There are people who love running, and then there’s Harriette Thompson. At 92 years and 93 days old, she became the oldest woman to ever complete a marathon, according to The Washington Post. By mere days, she beat out Gladys Burrill, who was 92 years and 19 days old when she finished the 2010 Honolulu Marathon.
With a background in physiotherapy and occupational therapy, Stacey started out her career at Leamington Hospital as a Rehab Assistant—a position she proudly held for almost ten years. While working full time at the hospital, she decided to continue her education and concurrently pursue studies in gerontology. For Stacey, gerontology seemed like the perfect fit, as she enjoyed caring for and interacting with senior patients, and had always harboured a sense of admiration for the elderly that largely stemmed from the love of her own grandmother. “I knew early on in life that I wanted to care for seniors. With them, I feel a sense of comfort that’s hard to put into words.”
According to Brenda, the reason she has continued to flourish in the retirement living industry is because of her love and appreciation for seniors. “I take great pride in being a part of my residents’ everyday lives,” she reveals. “I can be a listening ear or a shoulder to cry on if they need it. My heart is warmed every time a resident trusts me enough to open up and share their story.”
“Bold, crazy and poignant” may not seem like words typically used to describe a dance performance by seniors, but for one group of artists, they’re quite accurate. Festival TransAmériques recently reported on the Dancing Grandmothers, an artistic dance group that features seniors between the ages of 60 and 90, and described the show as inspirational for all generations.
When a resident at Chartwell James Street Retirement Residences in Bracebridge, Ontario, recently passed away, fellow residents and staff were inspired to put even more effort into their new charitable initiative. They worked together to make a large contribution to the Kidney Clothes Donation Program, a volunteer activity that they’d started months before. In honour of their friend, they kicked up the intensity for what was possibly the greatest charitable donation in Chartwell James Street’s history.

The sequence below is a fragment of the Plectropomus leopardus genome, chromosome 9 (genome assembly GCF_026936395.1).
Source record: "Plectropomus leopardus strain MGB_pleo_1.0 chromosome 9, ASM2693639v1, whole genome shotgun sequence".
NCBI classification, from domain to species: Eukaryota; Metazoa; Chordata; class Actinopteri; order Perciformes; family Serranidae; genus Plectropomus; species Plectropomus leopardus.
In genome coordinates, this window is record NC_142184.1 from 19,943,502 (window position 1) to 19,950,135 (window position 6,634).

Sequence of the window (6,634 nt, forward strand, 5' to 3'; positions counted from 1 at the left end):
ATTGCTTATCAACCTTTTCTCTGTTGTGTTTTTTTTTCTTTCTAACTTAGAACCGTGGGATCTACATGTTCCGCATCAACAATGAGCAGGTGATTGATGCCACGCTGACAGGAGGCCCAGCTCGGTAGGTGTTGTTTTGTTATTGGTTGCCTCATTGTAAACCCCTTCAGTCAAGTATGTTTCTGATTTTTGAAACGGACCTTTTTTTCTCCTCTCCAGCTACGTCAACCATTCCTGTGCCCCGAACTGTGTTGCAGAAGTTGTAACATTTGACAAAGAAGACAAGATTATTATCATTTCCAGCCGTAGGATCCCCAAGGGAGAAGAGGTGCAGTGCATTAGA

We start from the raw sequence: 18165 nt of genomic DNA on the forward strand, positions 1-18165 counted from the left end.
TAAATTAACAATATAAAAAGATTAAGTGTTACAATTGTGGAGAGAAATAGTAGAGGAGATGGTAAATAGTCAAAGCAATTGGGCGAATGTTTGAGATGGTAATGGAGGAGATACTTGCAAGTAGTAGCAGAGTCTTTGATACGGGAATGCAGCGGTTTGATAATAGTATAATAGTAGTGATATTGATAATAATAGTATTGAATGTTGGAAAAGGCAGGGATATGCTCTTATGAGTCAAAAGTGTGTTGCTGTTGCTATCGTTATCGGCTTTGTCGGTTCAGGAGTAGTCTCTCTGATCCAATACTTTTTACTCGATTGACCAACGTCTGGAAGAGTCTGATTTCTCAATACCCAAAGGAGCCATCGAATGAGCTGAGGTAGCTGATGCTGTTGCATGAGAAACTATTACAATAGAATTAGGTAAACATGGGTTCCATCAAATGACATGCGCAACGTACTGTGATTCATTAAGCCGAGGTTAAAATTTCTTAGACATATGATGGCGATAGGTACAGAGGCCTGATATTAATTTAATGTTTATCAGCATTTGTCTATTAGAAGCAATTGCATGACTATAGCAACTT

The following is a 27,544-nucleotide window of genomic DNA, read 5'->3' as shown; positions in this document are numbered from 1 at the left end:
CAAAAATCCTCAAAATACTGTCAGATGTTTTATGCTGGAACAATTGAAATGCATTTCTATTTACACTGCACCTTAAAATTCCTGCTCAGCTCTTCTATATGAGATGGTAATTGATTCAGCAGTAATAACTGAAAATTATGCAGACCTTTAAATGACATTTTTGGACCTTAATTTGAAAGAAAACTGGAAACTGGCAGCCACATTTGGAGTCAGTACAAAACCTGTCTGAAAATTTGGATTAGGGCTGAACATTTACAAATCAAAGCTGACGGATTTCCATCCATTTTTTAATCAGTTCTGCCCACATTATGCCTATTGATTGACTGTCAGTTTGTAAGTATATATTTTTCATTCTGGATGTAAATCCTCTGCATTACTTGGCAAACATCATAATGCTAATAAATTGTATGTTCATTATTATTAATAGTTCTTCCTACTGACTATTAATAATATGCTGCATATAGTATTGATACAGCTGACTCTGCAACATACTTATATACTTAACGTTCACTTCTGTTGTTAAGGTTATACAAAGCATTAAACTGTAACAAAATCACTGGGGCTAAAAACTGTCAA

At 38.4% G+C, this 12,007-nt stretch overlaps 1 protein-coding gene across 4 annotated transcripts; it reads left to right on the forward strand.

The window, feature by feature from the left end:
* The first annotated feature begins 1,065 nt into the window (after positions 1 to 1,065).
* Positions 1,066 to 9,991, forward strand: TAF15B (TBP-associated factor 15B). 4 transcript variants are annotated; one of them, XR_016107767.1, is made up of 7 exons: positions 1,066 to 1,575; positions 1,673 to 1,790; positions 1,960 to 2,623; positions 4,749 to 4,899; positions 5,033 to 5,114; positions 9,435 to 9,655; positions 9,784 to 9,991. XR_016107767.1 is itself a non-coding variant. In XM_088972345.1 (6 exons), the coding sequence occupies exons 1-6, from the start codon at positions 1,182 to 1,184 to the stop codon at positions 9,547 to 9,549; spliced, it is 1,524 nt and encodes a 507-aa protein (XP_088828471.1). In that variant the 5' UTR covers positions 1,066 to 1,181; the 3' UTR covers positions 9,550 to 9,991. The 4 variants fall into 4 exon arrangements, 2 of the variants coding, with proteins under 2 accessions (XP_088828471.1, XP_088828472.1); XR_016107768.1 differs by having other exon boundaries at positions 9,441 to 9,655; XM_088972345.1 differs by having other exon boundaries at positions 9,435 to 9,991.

When Chartwell Willow resident June Knight was 8 years old, she began knitting clothing and accessories for her and her family to enjoy. Ever since then, she’s loved the activity, and has even used her knitting skills to help others. After knitting a doll for her granddaughter—who was undergoing a medical procedure at the time—she noticed how much relief and comfort the doll gave her.
June’s blooming flowers and warm weather provide the perfect backdrop for honouring our older loved ones. This month, Ontario, Newfoundland and Labrador, New Brunswick, Prince Edward Island and Nunavut are all celebrating Seniors’ Month with various activities and initiatives meant to highlight the extraordinary civic contributions of today’s older adults. Last week, British Columbia, Alberta, Nova Scotia and the Northwest Territories also held an entire week devoted to seniors.
On April 23, the mayor and council of Maple Ridge—along with two representatives from The Alzheimer Society of British Columbia—gathered together at Chartwell Willow Retirement Residence. They were joined by 40 residents and their family members for an unforgettable event.
Although movies and TV shows often showcase some of society’s best-known celebrities, the growth of social media has also created a popular method for discovering stardom: YouTube. That’s where Judy Graham, a senior who regularly knits during her retirement years, made her claim to fame, reported Senior Planet. Each week, she uploads a new instructional video teaching viewers how to create fascinating knitting patterns.
On April 10, Brenda May, resident at Chartwell Royalcliffe Retirement Residence in London, Ontario, celebrated her 100th birthday. She enjoyed the day with a celebration at the residence that included over 85 of her closest friends and family, as well as distant relatives that traveled all the way from England to help her ring in a new century.